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Late ovulation occurs when a person ovulates close to the onset of their next menstrual period. Late ovulation may affect a person’s fertility and menstruation.

Depending on the length of their menstrual cycle, most women will ovulate 10–16 days before their period. According to the Office of Women’s Health, the average length of a menstrual cycle is 28 days, but some cycles may last between 21-38 days.

People with more prolonged or irregular cycles tend to ovulate later, or they may not ovulate every cycle.

In this article, we discuss late ovulation and its effect on fertility. We list some potential causes of late ovulation and suggest when its time to see a doctor.

a woman looking stressed as she is experiencing Late ovulationShare on Pinterest
Extreme stress may affect a person’s menstrual cycle.

The following may contribute to late ovulation:

Polycystic ovary syndrome

Polycystic ovary syndrome (PCOS) is one of the most common causes of female infertility. It affects 6-12% of females of reproductive age in the United States.

Signs and symptoms of PCOS include:

According to the Centers for Disease Control and Prevention (CDC), treatment can improve a person’s ability to conceive and reduce the risk of complications, such as type 2 diabetes and heart disease.

Treatment options include medication, weight loss, and other lifestyle changes.

Learn more about PCOS here.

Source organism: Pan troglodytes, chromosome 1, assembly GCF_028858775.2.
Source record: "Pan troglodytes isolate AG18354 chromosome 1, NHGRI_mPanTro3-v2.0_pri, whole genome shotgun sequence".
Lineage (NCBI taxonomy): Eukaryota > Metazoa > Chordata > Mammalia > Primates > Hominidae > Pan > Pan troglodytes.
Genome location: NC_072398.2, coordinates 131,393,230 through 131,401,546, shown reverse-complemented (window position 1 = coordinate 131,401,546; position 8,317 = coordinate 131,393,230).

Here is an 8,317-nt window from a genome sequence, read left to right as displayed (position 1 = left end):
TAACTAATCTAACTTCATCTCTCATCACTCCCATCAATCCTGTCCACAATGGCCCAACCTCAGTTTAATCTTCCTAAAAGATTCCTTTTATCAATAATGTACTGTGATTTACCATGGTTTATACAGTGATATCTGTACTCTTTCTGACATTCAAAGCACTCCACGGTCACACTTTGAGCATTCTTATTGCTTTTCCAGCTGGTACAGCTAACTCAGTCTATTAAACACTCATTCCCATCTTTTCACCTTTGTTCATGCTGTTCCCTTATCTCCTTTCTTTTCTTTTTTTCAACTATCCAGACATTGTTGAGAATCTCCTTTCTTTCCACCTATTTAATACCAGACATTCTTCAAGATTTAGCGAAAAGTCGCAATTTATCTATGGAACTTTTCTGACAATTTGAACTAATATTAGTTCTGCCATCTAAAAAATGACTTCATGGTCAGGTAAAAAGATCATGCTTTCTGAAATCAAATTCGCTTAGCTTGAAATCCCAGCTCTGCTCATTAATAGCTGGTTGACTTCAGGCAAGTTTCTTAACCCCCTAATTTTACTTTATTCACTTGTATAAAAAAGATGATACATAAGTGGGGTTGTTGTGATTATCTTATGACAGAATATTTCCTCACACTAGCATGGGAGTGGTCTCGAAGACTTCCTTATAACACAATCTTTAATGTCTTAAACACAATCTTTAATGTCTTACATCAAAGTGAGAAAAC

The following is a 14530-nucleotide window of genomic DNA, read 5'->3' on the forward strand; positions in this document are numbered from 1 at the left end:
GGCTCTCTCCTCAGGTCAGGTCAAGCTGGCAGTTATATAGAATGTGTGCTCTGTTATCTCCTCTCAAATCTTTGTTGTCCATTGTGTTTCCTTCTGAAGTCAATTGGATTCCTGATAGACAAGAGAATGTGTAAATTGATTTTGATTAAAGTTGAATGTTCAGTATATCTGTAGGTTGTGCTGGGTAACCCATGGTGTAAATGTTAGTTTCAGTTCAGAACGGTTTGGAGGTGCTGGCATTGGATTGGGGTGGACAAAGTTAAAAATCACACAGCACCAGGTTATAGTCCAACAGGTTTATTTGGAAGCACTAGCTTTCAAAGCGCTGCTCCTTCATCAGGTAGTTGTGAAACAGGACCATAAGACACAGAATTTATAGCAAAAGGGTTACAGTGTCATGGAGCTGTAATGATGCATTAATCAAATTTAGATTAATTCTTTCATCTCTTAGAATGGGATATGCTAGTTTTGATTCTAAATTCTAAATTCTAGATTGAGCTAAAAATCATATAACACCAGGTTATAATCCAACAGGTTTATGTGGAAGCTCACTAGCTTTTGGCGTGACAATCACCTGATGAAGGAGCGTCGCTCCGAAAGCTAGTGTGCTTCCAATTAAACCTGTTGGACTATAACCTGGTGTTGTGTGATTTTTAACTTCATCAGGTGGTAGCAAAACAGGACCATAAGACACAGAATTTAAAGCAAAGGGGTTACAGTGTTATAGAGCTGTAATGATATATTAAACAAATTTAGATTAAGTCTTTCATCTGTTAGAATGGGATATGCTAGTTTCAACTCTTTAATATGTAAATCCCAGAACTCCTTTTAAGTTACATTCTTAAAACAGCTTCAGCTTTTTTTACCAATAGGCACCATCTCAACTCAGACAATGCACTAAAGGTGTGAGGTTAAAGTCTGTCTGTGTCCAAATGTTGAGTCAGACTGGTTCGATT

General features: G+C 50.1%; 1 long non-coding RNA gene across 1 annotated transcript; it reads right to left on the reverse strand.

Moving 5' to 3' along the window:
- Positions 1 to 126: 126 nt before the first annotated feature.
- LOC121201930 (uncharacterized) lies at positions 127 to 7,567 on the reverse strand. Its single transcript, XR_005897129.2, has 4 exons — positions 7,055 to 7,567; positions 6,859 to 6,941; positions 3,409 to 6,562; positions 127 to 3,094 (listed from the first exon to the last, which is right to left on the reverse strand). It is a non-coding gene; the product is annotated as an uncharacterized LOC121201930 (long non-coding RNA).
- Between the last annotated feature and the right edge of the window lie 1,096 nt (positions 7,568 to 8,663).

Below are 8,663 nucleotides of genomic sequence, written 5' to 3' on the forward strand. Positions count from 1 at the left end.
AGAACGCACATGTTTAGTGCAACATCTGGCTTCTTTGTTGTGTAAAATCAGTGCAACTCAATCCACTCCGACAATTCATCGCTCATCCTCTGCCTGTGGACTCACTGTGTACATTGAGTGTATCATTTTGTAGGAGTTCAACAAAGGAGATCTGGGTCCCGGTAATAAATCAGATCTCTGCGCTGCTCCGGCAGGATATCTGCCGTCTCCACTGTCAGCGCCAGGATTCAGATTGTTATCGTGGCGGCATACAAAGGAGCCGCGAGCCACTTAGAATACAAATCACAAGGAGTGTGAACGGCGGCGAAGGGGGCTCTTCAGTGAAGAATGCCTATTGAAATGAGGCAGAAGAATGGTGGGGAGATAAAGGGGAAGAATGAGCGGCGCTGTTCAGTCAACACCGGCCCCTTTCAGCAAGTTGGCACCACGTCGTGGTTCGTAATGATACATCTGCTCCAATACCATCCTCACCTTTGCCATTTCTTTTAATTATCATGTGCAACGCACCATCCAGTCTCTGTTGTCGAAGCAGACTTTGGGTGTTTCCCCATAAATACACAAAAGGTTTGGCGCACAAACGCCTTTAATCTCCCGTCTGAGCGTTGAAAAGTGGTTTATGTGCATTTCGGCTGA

Hypothyroidism

According to the National Institute of Diabetes and Digestive and Kidney Diseases (NIDDK), hypothyroidism or an underactive thyroid occurs when the body does not produce enough thyroid hormones. Hypothyroidism can affect menstruation and inhibit ovulation.

The NIDDK indicate that approximately 4.6% of people in the U.S. aged 12 and older have hypothyroidism. Females are much more likely than males to develop the condition.

Medication can restore thyroid hormones to normal levels, which may regulate ovulation and improve fertility.

In one 2012 study of 394 infertile women, 23.9% had hypothyroidism. After treatment, 76.6% of those women conceived within 1 year.

Learn about the symptoms of hypothyroidism here.

Extreme stress

People experiencing extreme physical or emotional stress may stop ovulating or may experience other menstrual changes. Examples of extreme stressors include:

  • domestic or sexual violence
  • chronic or terminal illness, such as cancer
  • the death of a loved one
  • living through war
  • surviving a natural disaster

For example, an older 2009 study reports that the rate of menstrual disorders increased significantly in women in China who survived an earthquake that measured 8.0 on the Richter scale.

Find out more about stress and why it occurs.

Breastfeeding

When a person breastfeeds exclusively, the body naturally stops menstruating and ovulating.

Planned Parenthood defines exclusive breastfeeding as feeding the baby breast milk and nothing else at least every 4 hours during the day and every 6 hours at night.

As breastfeeding stops ovulation, some women use it as a form of birth control. However, it is not completely effective. Approximately 2% of those who follow this method will get pregnant within 6 months after the birth.

Normal menstruation and ovulation will typically resume once a person finishes breastfeeding or once their baby begins solid foods and breastfeeds less frequently.

Find out more about breastfeeding here.

Hyperprolactinemia

According to a 2013 article in the Journal of Human Reproductive Sciences, hyperprolactinemia is a rare cause of late or missed ovulation. It occurs when the body produces higher-than-normal levels of prolactin, a hormone that stimulates breast milk production.

According to the article, the prevalence of hyperprolactinemia ranges from 0.4% in the general population to 5% in family planning clinics, to 17% in women with polycystic ovary syndrome (PCOS).